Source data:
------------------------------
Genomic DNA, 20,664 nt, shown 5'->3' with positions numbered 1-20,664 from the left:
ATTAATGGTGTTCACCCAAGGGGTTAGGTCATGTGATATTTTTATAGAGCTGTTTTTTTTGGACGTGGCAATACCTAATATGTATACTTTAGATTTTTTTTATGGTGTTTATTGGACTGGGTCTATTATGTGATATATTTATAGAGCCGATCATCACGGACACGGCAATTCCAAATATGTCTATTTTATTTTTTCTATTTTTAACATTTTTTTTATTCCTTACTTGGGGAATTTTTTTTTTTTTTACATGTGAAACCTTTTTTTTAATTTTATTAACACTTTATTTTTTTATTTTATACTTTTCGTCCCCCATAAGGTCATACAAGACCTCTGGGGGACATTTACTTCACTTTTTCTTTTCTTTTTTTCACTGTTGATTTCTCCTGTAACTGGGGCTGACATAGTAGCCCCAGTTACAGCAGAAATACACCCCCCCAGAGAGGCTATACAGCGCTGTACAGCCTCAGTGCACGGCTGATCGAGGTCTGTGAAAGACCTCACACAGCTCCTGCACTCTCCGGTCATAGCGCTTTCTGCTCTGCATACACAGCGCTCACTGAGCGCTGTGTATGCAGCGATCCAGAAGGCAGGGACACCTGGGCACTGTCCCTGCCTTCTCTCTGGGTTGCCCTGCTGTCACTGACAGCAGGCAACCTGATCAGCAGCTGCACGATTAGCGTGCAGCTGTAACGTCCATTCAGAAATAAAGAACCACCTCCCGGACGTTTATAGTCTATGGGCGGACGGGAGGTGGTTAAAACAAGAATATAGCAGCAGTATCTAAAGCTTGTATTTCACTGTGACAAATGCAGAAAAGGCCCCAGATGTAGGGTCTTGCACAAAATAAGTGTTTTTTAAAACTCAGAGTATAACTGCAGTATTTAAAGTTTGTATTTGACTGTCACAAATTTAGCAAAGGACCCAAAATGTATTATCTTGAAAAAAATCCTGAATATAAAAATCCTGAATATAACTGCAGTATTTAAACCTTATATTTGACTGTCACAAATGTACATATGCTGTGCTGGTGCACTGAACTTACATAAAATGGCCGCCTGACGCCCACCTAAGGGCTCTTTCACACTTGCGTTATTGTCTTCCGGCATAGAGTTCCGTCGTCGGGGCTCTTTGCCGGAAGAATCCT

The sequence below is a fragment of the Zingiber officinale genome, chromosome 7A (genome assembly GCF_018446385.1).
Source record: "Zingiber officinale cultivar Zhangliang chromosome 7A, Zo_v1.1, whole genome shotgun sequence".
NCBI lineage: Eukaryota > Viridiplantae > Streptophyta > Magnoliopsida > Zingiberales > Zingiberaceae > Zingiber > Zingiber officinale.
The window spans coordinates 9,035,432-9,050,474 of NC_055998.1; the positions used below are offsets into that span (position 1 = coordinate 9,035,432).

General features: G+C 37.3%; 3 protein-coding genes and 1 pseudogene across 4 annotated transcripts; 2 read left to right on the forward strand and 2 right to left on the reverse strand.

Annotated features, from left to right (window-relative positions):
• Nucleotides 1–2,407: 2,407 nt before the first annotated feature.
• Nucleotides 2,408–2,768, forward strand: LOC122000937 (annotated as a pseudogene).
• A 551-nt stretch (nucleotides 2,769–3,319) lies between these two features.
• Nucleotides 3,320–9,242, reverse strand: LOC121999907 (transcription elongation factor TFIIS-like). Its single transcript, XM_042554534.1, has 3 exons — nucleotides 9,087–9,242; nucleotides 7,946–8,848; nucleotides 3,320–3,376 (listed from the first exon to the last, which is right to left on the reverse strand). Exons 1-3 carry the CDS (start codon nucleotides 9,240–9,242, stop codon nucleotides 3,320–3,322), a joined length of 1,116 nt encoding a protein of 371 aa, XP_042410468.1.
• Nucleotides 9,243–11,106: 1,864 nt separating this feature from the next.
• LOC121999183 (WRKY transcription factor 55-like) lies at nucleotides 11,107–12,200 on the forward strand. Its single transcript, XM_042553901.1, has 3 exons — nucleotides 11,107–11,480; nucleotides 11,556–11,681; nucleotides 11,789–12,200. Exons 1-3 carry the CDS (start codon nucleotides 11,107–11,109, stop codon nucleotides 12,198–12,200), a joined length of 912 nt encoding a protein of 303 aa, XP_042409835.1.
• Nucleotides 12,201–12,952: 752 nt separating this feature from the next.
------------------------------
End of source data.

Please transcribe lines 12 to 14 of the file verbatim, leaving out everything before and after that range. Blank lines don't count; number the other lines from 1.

• Nucleotides 3,320–9,242, reverse strand: LOC121999907 (transcription elongation factor TFIIS-like). Its single transcript, XM_042554534.1, has 3 exons — nucleotides 9,087–9,242; nucleotides 7,946–8,848; nucleotides 3,320–3,376 (listed from the first exon to the last, which is right to left on the reverse strand). Exons 1-3 carry the CDS (start codon nucleotides 9,240–9,242, stop codon nucleotides 3,320–3,322), a joined length of 1,116 nt encoding a protein of 371 aa, XP_042410468.1.
• Nucleotides 9,243–11,106: 1,864 nt separating this feature from the next.
• LOC121999183 (WRKY transcription factor 55-like) lies at nucleotides 11,107–12,200 on the forward strand. Its single transcript, XM_042553901.1, has 3 exons — nucleotides 11,107–11,480; nucleotides 11,556–11,681; nucleotides 11,789–12,200. Exons 1-3 carry the CDS (start codon nucleotides 11,107–11,109, stop codon nucleotides 12,198–12,200), a joined length of 912 nt encoding a protein of 303 aa, XP_042409835.1.